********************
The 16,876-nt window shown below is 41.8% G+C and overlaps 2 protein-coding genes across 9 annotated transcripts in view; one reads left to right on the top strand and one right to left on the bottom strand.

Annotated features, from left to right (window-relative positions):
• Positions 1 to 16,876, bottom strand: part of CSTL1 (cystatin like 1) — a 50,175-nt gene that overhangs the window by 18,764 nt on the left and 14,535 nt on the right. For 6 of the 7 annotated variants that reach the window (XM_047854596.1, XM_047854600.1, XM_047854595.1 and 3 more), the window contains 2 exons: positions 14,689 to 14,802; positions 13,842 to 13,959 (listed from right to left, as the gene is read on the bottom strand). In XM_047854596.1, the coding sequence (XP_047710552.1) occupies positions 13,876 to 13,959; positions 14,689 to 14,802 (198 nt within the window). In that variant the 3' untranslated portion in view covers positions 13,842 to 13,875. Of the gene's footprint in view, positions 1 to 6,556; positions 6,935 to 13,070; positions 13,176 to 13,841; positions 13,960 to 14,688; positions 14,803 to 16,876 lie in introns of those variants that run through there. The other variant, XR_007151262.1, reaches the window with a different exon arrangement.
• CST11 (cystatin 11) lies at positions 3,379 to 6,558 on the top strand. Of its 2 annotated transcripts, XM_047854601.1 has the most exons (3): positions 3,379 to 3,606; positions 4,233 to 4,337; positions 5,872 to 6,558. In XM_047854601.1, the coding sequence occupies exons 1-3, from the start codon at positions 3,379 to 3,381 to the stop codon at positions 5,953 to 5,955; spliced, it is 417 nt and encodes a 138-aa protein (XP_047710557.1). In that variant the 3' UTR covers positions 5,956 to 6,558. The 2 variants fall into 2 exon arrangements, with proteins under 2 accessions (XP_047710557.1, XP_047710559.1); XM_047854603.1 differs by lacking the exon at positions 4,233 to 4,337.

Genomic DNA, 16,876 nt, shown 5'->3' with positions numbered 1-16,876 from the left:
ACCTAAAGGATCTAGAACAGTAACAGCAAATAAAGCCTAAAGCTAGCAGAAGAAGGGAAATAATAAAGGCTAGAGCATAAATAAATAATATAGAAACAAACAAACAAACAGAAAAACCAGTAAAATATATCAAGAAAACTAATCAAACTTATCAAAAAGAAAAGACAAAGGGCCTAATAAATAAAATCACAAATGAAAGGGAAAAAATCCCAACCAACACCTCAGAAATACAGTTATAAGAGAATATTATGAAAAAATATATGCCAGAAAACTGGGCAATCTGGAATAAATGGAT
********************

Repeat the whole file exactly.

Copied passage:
The 16,876-nt window shown below is 41.8% G+C and overlaps 2 protein-coding genes across 9 annotated transcripts in view; one reads left to right on the top strand and one right to left on the bottom strand.

Annotated features, from left to right (window-relative positions):
• Positions 1 to 16,876, bottom strand: part of CSTL1 (cystatin like 1) — a 50,175-nt gene that overhangs the window by 18,764 nt on the left and 14,535 nt on the right. For 6 of the 7 annotated variants that reach the window (XM_047854596.1, XM_047854600.1, XM_047854595.1 and 3 more), the window contains 2 exons: positions 14,689 to 14,802; positions 13,842 to 13,959 (listed from right to left, as the gene is read on the bottom strand). In XM_047854596.1, the coding sequence (XP_047710552.1) occupies positions 13,876 to 13,959; positions 14,689 to 14,802 (198 nt within the window). In that variant the 3' untranslated portion in view covers positions 13,842 to 13,875. Of the gene's footprint in view, positions 1 to 6,556; positions 6,935 to 13,070; positions 13,176 to 13,841; positions 13,960 to 14,688; positions 14,803 to 16,876 lie in introns of those variants that run through there. The other variant, XR_007151262.1, reaches the window with a different exon arrangement.
• CST11 (cystatin 11) lies at positions 3,379 to 6,558 on the top strand. Of its 2 annotated transcripts, XM_047854601.1 has the most exons (3): positions 3,379 to 3,606; positions 4,233 to 4,337; positions 5,872 to 6,558. In XM_047854601.1, the coding sequence occupies exons 1-3, from the start codon at positions 3,379 to 3,381 to the stop codon at positions 5,953 to 5,955; spliced, it is 417 nt and encodes a 138-aa protein (XP_047710557.1). In that variant the 3' UTR covers positions 5,956 to 6,558. The 2 variants fall into 2 exon arrangements, with proteins under 2 accessions (XP_047710557.1, XP_047710559.1); XM_047854603.1 differs by lacking the exon at positions 4,233 to 4,337.

Genomic DNA, 16,876 nt, shown 5'->3' with positions numbered 1-16,876 from the left:
ACCTAAAGGATCTAGAACAGTAACAGCAAATAAAGCCTAAAGCTAGCAGAAGAAGGGAAATAATAAAGGCTAGAGCATAAATAAATAATATAGAAACAAACAAACAAACAGAAAAACCAGTAAAATATATCAAGAAAACTAATCAAACTTATCAAAAAGAAAAGACAAAGGGCCTAATAAATAAAATCACAAATGAAAGGGAAAAAATCCCAACCAACACCTCAGAAATACAGTTATAAGAGAATATTATGAAAAAATATATGCCAGAAAACTGGGCAATCTGGAATAAATGGAT